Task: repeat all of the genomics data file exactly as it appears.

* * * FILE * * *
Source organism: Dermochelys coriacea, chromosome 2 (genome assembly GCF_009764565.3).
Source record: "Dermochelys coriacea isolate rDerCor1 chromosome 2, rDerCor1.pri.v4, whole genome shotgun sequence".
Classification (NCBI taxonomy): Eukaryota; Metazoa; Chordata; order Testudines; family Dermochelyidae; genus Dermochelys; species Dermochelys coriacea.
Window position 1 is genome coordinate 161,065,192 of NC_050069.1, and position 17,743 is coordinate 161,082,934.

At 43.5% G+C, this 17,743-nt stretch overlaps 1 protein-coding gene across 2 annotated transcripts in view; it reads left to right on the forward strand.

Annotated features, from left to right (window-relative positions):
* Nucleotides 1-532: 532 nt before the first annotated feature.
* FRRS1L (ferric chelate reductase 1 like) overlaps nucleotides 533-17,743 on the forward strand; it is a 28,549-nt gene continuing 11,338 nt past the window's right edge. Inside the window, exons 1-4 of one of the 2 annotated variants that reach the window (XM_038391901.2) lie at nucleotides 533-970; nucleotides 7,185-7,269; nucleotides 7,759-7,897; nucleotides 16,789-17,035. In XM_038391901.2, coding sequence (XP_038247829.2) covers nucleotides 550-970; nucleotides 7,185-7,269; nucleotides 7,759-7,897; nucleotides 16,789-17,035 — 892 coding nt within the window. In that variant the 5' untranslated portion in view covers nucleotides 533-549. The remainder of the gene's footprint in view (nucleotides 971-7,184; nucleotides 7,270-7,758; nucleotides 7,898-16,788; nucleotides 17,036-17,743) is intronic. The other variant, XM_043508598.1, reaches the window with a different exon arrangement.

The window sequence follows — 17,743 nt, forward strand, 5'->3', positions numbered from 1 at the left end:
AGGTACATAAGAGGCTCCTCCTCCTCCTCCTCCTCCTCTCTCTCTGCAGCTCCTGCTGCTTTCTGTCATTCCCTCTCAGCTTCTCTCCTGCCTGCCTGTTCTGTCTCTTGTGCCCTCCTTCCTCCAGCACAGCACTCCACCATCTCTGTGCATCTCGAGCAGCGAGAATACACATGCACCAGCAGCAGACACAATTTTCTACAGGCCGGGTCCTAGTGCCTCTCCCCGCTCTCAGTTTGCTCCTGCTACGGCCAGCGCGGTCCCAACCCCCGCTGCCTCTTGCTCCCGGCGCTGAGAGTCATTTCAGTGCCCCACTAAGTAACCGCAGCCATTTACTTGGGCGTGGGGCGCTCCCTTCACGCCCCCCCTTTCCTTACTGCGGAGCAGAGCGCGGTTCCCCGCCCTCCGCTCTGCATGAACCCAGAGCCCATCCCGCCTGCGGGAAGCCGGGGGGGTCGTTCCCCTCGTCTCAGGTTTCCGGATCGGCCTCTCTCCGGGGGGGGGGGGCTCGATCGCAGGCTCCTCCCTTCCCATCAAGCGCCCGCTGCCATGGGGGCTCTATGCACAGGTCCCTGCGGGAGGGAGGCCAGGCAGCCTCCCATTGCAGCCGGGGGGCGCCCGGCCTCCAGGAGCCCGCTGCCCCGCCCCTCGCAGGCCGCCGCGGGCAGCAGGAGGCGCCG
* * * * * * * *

Source organism: Dermochelys coriacea, chromosome 2 (genome assembly GCF_009764565.3).
Source record: "Dermochelys coriacea isolate rDerCor1 chromosome 2, rDerCor1.pri.v4, whole genome shotgun sequence".
Classification (NCBI taxonomy): Eukaryota; Metazoa; Chordata; order Testudines; family Dermochelyidae; genus Dermochelys; species Dermochelys coriacea.
Window position 1 is genome coordinate 161,065,192 of NC_050069.1, and position 17,743 is coordinate 161,082,934.

At 43.5% G+C, this 17,743-nt stretch overlaps 1 protein-coding gene across 2 annotated transcripts in view; it reads left to right on the forward strand.

Annotated features, from left to right (window-relative positions):
* Nucleotides 1-532: 532 nt before the first annotated feature.
* FRRS1L (ferric chelate reductase 1 like) overlaps nucleotides 533-17,743 on the forward strand; it is a 28,549-nt gene continuing 11,338 nt past the window's right edge. Inside the window, exons 1-4 of one of the 2 annotated variants that reach the window (XM_038391901.2) lie at nucleotides 533-970; nucleotides 7,185-7,269; nucleotides 7,759-7,897; nucleotides 16,789-17,035. In XM_038391901.2, coding sequence (XP_038247829.2) covers nucleotides 550-970; nucleotides 7,185-7,269; nucleotides 7,759-7,897; nucleotides 16,789-17,035 — 892 coding nt within the window. In that variant the 5' untranslated portion in view covers nucleotides 533-549. The remainder of the gene's footprint in view (nucleotides 971-7,184; nucleotides 7,270-7,758; nucleotides 7,898-16,788; nucleotides 17,036-17,743) is intronic. The other variant, XM_043508598.1, reaches the window with a different exon arrangement.

The window sequence follows — 17,743 nt, forward strand, 5'->3', positions numbered from 1 at the left end:
AGGTACATAAGAGGCTCCTCCTCCTCCTCCTCCTCCTCTCTCTCTGCAGCTCCTGCTGCTTTCTGTCATTCCCTCTCAGCTTCTCTCCTGCCTGCCTGTTCTGTCTCTTGTGCCCTCCTTCCTCCAGCACAGCACTCCACCATCTCTGTGCATCTCGAGCAGCGAGAATACACATGCACCAGCAGCAGACACAATTTTCTACAGGCCGGGTCCTAGTGCCTCTCCCCGCTCTCAGTTTGCTCCTGCTACGGCCAGCGCGGTCCCAACCCCCGCTGCCTCTTGCTCCCGGCGCTGAGAGTCATTTCAGTGCCCCACTAAGTAACCGCAGCCATTTACTTGGGCGTGGGGCGCTCCCTTCACGCCCCCCCTTTCCTTACTGCGGAGCAGAGCGCGGTTCCCCGCCCTCCGCTCTGCATGAACCCAGAGCCCATCCCGCCTGCGGGAAGCCGGGGGGGTCGTTCCCCTCGTCTCAGGTTTCCGGATCGGCCTCTCTCCGGGGGGGGGGGGCTCGATCGCAGGCTCCTCCCTTCCCATCAAGCGCCCGCTGCCATGGGGGCTCTATGCACAGGTCCCTGCGGGAGGGAGGCCAGGCAGCCTCCCATTGCAGCCGGGGGGCGCCCGGCCTCCAGGAGCCCGCTGCCCCGCCCCTCGCAGGCCGCCGCGGGCAGCAGGAGGCGCCG